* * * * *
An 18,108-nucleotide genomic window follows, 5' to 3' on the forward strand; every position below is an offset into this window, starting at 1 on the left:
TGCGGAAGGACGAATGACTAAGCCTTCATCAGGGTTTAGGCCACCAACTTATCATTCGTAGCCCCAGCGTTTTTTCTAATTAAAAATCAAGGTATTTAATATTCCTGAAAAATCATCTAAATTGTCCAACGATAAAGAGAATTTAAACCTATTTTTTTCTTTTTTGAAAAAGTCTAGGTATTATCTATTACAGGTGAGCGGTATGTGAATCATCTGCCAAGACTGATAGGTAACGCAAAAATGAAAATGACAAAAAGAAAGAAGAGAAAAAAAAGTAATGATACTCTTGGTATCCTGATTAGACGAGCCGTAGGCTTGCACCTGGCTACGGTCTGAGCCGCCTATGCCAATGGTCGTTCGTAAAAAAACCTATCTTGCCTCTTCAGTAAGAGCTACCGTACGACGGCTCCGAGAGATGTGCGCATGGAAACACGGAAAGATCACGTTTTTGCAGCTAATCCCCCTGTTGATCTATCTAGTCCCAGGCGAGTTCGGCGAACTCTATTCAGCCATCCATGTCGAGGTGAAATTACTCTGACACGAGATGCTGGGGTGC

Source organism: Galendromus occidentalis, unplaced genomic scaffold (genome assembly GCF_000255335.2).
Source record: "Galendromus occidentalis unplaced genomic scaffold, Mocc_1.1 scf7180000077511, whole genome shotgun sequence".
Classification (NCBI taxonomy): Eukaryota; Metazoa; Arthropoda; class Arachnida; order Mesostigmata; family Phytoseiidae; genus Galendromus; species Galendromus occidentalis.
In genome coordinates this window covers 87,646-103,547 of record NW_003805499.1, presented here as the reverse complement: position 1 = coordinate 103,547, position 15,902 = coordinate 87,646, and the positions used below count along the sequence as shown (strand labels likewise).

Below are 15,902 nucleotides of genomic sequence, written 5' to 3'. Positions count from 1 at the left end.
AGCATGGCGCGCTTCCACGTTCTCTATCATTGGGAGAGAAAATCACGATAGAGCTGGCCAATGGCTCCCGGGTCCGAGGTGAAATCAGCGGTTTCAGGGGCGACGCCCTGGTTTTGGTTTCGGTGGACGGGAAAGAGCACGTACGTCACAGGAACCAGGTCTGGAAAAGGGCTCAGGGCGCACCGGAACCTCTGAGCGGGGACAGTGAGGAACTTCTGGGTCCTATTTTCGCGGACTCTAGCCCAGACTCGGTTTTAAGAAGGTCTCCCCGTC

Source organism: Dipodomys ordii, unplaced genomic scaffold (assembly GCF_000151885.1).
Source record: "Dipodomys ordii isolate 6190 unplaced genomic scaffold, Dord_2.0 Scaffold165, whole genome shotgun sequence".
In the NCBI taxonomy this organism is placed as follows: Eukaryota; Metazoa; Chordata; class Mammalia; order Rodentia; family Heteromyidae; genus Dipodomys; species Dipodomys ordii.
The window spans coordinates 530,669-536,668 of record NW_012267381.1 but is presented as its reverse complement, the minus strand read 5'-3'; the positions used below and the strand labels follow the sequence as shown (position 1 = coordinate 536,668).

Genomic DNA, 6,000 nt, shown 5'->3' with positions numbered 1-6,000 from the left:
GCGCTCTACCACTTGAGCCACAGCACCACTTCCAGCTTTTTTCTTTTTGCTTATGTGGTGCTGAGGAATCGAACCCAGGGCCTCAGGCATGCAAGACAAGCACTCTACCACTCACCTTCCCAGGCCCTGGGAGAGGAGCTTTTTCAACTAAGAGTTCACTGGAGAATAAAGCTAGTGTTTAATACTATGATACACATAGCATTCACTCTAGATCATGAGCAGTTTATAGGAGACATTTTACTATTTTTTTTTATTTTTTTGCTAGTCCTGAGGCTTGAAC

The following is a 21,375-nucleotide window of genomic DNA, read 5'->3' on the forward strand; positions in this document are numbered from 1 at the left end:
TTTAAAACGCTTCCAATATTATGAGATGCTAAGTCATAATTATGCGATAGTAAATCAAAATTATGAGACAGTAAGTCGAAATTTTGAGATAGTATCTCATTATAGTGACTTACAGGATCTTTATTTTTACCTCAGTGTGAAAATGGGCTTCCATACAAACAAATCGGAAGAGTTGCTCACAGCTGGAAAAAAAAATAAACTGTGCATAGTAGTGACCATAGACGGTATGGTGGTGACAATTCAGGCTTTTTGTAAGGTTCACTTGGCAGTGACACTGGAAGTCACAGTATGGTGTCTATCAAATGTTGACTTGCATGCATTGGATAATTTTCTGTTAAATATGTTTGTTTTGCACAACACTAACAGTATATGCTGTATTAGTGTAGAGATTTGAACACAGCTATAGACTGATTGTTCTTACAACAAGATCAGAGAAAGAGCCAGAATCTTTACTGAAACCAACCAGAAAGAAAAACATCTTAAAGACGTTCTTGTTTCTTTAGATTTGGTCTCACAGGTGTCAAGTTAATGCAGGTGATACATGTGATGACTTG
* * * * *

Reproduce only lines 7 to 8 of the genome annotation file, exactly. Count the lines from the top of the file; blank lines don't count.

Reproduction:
Below are 15,902 nucleotides of genomic sequence, written 5' to 3'. Positions count from 1 at the left end.
AGCATGGCGCGCTTCCACGTTCTCTATCATTGGGAGAGAAAATCACGATAGAGCTGGCCAATGGCTCCCGGGTCCGAGGTGAAATCAGCGGTTTCAGGGGCGACGCCCTGGTTTTGGTTTCGGTGGACGGGAAAGAGCACGTACGTCACAGGAACCAGGTCTGGAAAAGGGCTCAGGGCGCACCGGAACCTCTGAGCGGGGACAGTGAGGAACTTCTGGGTCCTATTTTCGCGGACTCTAGCCCAGACTCGGTTTTAAGAAGGTCTCCCCGTC